Both quarterbacks have very big but very different personalities. Favre is the loud, boisterous country bro who every fan of the NFL probably wanted to have a beer with. Rodgers is more reserved but has a very funny and biting wit to him. Favre was widely popular among fans across the league during his heyday, while Rodgers is more reviled. Favre’s teammates have mostly glowing things to say about him after they played together, while many of Rodgers’ have accused him of being a bad teammate. Overall both seem like good teammates and great leaders in their own way, but I’ll give Favre the edge for one reason: Rodgers’ more intense leadership style reminds you of shades of Michael Jordan or Tom Brady, only Rodgers had only been able to ride it to one Super Bowl, while Brady and Jordan are the best to ever do it. Sometimes the leader just isn’t quite good enough to demand that much from his teammates. Advantage Favre

Now before I wrap this up, are there any career blemishes or personal issues that either faced that could but a stain on their overall career? With Favre there are a few things. First is his retirement saga. Favre had been talking about retiring since the early 2000’s, which is why the team drafted Rodgers in the first place in 2005. Favre was reportedly cold to Rodgers and refused to help him become the next great quarterback. They had a strained relationship for the first three years of Rodgers’ career. Favre finally retired in 2008, only to return a few months later and expect the starting job that had been given to Rodgers. The Packers didn’t budge and Favre forced his way to the Jets where he went 8-8 and had a decent season that was derailed by an arm injury. Favre then retired again, only to return on Brad Childress’ plane to play two seasons for the Vikings before finally calling it quits for good. Favre also ran into trouble with the Jets when he sent a picture of his watch (conveniently with his dick in the picture) to the Jets sideline reporter. The NFL deemed there was a lack of evidence to pursue anything against Favre, but it’s still not a great look even 12 years later. The only real blemish against Rodgers is his prickly at times personality and alleged alienation from his family. Advantage Rodgers.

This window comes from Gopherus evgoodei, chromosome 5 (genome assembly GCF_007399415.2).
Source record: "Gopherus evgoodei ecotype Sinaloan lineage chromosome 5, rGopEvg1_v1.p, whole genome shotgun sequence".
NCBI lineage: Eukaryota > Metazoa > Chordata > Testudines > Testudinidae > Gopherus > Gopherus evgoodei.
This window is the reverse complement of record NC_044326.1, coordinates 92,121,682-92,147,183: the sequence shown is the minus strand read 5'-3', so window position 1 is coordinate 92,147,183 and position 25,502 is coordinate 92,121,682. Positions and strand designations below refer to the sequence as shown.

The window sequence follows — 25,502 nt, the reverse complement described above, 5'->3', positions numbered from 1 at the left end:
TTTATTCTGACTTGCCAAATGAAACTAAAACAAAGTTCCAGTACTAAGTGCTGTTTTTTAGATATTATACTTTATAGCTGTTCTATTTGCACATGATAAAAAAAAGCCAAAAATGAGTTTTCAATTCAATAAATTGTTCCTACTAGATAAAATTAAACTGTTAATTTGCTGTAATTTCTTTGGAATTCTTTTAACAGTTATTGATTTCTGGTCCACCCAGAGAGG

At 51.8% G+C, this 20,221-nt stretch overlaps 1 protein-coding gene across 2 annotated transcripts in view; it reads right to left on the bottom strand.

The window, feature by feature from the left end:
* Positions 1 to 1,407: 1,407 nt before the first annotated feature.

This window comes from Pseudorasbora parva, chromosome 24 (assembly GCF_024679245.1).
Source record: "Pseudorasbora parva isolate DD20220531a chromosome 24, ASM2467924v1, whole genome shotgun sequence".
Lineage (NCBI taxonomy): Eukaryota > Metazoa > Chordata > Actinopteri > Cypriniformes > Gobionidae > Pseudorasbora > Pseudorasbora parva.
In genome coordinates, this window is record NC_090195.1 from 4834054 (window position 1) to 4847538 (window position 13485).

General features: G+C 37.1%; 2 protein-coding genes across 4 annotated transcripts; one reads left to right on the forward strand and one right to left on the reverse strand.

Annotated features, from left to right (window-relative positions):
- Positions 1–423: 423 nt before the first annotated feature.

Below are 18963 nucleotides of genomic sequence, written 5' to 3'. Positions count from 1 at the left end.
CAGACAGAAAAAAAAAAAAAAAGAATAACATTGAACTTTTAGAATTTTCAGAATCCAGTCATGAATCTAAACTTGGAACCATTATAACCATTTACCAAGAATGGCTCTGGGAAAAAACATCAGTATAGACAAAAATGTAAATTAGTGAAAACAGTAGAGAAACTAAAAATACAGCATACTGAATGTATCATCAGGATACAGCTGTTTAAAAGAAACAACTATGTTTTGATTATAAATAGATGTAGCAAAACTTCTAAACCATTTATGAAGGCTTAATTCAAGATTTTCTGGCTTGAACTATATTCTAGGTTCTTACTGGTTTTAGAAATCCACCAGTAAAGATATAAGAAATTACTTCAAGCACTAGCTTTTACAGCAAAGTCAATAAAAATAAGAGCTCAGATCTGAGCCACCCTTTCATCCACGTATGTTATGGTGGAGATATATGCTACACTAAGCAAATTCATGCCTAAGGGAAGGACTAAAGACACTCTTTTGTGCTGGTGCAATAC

I’ve considered a lot when trying to decide who has had the better career, things like physical skill, stats, accomplishments, leadership, toughness, overall perception, and off-field reputation. With everything considered, it I think Brett Favre has had the better career overall by the tiniest of margins. His peak was longer, Favre won just a little bit more than Rodgers did, and he did the most with his talents. That being said Rodgers could go scorched Earth trying to prove the doubters wrong once again and win a late-career Super Bowl or two or bring home another MVP award. That would be amazing and I kind of hope that happens, but for now give me Brett Favre over Aaron Rodgers.


What do the Wolves do if the NBA Returns?

It’s been two months since we found out that Rudy Gobert had tested positive for the Coronavirus and the NBA suspended play indefinitely. This week some NBA teams have slowly been able to reopen their practice facilities for safe workouts. It is a move that on the surface seems to show the NBA is moving in a direction to resume the season when they can figure out a plan to guarantee safety for players and their family members.